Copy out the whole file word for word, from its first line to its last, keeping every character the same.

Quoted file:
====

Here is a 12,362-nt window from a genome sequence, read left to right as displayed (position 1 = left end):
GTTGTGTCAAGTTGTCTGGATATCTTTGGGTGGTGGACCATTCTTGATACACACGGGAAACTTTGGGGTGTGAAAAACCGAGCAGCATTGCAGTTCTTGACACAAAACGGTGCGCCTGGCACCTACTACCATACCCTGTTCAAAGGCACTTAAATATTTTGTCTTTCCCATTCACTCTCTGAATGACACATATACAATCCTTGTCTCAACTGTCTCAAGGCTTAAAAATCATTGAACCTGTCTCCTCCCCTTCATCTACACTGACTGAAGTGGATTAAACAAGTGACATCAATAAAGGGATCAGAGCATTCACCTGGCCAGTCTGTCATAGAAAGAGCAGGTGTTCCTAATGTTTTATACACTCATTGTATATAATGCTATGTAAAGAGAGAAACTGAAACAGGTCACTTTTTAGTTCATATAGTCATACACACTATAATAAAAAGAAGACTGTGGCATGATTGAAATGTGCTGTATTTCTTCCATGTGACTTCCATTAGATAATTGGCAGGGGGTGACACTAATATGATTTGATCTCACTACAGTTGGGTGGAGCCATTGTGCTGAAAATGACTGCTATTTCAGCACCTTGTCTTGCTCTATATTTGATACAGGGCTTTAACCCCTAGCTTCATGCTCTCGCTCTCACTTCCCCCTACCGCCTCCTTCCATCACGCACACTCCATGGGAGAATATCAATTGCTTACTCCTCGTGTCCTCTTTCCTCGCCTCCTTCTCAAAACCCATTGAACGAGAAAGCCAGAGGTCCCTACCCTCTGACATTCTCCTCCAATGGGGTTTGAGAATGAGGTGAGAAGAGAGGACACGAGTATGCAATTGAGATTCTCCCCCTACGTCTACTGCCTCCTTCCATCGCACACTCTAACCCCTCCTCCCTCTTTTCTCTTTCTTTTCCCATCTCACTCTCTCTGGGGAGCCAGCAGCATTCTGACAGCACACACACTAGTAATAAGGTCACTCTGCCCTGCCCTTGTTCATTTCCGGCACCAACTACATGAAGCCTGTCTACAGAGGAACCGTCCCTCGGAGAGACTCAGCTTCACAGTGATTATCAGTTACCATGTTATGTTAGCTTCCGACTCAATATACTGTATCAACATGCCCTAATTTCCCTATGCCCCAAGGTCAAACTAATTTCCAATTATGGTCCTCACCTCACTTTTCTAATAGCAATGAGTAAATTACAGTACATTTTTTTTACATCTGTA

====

Here is a 12,362-nt window from a genome sequence, read left to right as displayed (position 1 = left end):
GTTGTGTCAAGTTGTCTGGATATCTTTGGGTGGTGGACCATTCTTGATACACACGGGAAACTTTGGGGTGTGAAAAACCGAGCAGCATTGCAGTTCTTGACACAAAACGGTGCGCCTGGCACCTACTACCATACCCTGTTCAAAGGCACTTAAATATTTTGTCTTTCCCATTCACTCTCTGAATGACACATATACAATCCTTGTCTCAACTGTCTCAAGGCTTAAAAATCATTGAACCTGTCTCCTCCCCTTCATCTACACTGACTGAAGTGGATTAAACAAGTGACATCAATAAAGGGATCAGAGCATTCACCTGGCCAGTCTGTCATAGAAAGAGCAGGTGTTCCTAATGTTTTATACACTCATTGTATATAATGCTATGTAAAGAGAGAAACTGAAACAGGTCACTTTTTAGTTCATATAGTCATACACACTATAATAAAAAGAAGACTGTGGCATGATTGAAATGTGCTGTATTTCTTCCATGTGACTTCCATTAGATAATTGGCAGGGGGTGACACTAATATGATTTGATCTCACTACAGTTGGGTGGAGCCATTGTGCTGAAAATGACTGCTATTTCAGCACCTTGTCTTGCTCTATATTTGATACAGGGCTTTAACCCCTAGCTTCATGCTCTCGCTCTCACTTCCCCCTACCGCCTCCTTCCATCACGCACACTCCATGGGAGAATATCAATTGCTTACTCCTCGTGTCCTCTTTCCTCGCCTCCTTCTCAAAACCCATTGAACGAGAAAGCCAGAGGTCCCTACCCTCTGACATTCTCCTCCAATGGGGTTTGAGAATGAGGTGAGAAGAGAGGACACGAGTATGCAATTGAGATTCTCCCCCTACGTCTACTGCCTCCTTCCATCGCACACTCTAACCCCTCCTCCCTCTTTTCTCTTTCTTTTCCCATCTCACTCTCTCTGGGGAGCCAGCAGCATTCTGACAGCACACACACTAGTAATAAGGTCACTCTGCCCTGCCCTTGTTCATTTCCGGCACCAACTACATGAAGCCTGTCTACAGAGGAACCGTCCCTCGGAGAGACTCAGCTTCACAGTGATTATCAGTTACCATGTTATGTTAGCTTCCGACTCAATATACTGTATCAACATGCCCTAATTTCCCTATGCCCCAAGGTCAAACTAATTTCCAATTATGGTCCTCACCTCACTTTTCTAATAGCAATGAGTAAATTACAGTACATTTTTTTTACATCTGTA